Take a look back at vintage Knott’s Berry Farm – the California amusement park known as a Disneyland alternative, but one that boasted its very own ghost town.
Starting before TV was a really big thing, the old CBS Radio shows filled the airwaves with audio-only entertainment and news of every kind. Here’s a look at some of the programming!
CHiPS, a light-hearted one-hour action-adventure series, follows the exploits of a pair of young California Highway Patrol motorcycle officers on the busy Los Angeles freeways, and their encounters with the infinite variety of people who drive there.
Debuting in 1976, the classic TV series Charlie’s Angels was widely popular with viewers, eventually becoming a cult classic favorite and spawning feature films and reboots.
Many critics were surprised that the ‘Emergency!’ TV show was a success. One factor for sure: actors Randy Mantooth and Kevin Tighe, who played paramedics John Gage and Roy DeSoto, made indelible impressions on viewers.
There were only 17 episodes made of H. R. Pufnstuf, but the kitschy kiddie TV show earned its cult status through reruns that aired through the ’70s and into the ’80s. Here’s a look back!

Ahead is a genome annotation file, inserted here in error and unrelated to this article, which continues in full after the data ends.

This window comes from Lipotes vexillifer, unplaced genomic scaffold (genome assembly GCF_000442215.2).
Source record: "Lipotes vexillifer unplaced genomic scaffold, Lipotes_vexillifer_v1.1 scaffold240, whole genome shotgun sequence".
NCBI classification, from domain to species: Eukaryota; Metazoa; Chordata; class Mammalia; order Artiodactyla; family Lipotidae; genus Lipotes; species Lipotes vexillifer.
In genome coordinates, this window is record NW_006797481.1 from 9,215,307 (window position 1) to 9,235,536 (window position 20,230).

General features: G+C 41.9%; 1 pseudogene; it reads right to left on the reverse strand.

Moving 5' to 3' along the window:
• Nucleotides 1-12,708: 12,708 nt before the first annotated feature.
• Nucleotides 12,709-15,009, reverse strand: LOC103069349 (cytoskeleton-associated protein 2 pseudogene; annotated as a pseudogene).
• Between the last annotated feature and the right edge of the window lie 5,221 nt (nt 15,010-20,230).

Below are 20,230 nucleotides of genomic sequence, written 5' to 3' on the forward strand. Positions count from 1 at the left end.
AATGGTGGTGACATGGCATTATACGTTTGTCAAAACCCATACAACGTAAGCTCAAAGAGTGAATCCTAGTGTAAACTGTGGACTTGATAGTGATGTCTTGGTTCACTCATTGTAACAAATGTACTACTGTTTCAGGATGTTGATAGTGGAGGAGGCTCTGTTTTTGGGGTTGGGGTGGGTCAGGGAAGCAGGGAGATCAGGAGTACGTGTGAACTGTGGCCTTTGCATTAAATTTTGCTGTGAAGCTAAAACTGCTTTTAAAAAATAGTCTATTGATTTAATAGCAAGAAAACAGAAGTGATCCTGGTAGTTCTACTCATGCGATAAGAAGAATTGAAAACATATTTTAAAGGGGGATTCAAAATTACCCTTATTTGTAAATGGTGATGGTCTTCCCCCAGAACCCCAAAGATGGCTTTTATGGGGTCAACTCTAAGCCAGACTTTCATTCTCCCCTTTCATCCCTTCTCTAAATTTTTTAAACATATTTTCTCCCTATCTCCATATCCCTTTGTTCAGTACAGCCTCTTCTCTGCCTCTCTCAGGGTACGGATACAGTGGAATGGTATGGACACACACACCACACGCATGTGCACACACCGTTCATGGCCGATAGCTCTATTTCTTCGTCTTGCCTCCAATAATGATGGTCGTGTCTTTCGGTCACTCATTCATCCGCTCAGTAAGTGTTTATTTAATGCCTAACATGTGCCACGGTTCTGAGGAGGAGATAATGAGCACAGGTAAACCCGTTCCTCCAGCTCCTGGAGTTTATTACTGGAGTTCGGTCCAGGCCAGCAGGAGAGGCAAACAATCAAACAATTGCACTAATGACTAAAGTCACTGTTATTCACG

The Matthew Broderick movie ‘War Games’ was more than just a hit at the box office -it also showed such a realistic WWIII scenario that it led to the creation of a 1986 anti-hacking law.
The Monkees may have been a prefab TV band, but there was nothing made up about their real-world success. Here’s a look back!
Remember vintage Disney book/record combos you could get through a mail-order club? Each set included a vinyl record with the story so kids could read along.
Remember why Walt Disney’s 1950s movie ‘Old Yeller’ was one of those classic ‘boy and his dog’ movies – family entertainment made with kids in mind, but that could bring a tear to anyone’s eye.
There’s a lot of magic and humor practiced in Ferris Bueller’s Day Off. Written and directed by John Hughes, this energetic and offbeat comedy captures the best feelings about being young.